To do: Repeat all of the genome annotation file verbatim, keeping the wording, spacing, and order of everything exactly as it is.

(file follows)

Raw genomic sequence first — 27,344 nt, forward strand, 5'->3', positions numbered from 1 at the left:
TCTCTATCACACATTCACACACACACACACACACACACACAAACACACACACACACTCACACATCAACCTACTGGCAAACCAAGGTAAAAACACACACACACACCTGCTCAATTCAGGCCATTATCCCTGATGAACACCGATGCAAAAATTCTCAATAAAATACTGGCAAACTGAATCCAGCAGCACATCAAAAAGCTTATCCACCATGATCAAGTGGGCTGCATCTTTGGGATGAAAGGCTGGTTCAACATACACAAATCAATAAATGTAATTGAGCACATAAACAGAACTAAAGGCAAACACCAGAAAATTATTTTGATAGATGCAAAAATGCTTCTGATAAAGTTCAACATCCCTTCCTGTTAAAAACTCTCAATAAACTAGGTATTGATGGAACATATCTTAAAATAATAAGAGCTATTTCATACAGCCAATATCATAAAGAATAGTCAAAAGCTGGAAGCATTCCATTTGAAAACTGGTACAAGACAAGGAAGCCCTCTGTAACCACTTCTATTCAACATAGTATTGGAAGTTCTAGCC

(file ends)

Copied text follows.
Raw genomic sequence first — 27,344 nt, forward strand, 5'->3', positions numbered from 1 at the left:
TCTCTATCACACATTCACACACACACACACACACACACACAAACACACACACACACTCACACATCAACCTACTGGCAAACCAAGGTAAAAACACACACACACACCTGCTCAATTCAGGCCATTATCCCTGATGAACACCGATGCAAAAATTCTCAATAAAATACTGGCAAACTGAATCCAGCAGCACATCAAAAAGCTTATCCACCATGATCAAGTGGGCTGCATCTTTGGGATGAAAGGCTGGTTCAACATACACAAATCAATAAATGTAATTGAGCACATAAACAGAACTAAAGGCAAACACCAGAAAATTATTTTGATAGATGCAAAAATGCTTCTGATAAAGTTCAACATCCCTTCCTGTTAAAAACTCTCAATAAACTAGGTATTGATGGAACATATCTTAAAATAATAAGAGCTATTTCATACAGCCAATATCATAAAGAATAGTCAAAAGCTGGAAGCATTCCATTTGAAAACTGGTACAAGACAAGGAAGCCCTCTGTAACCACTTCTATTCAACATAGTATTGGAAGTTCTAGCC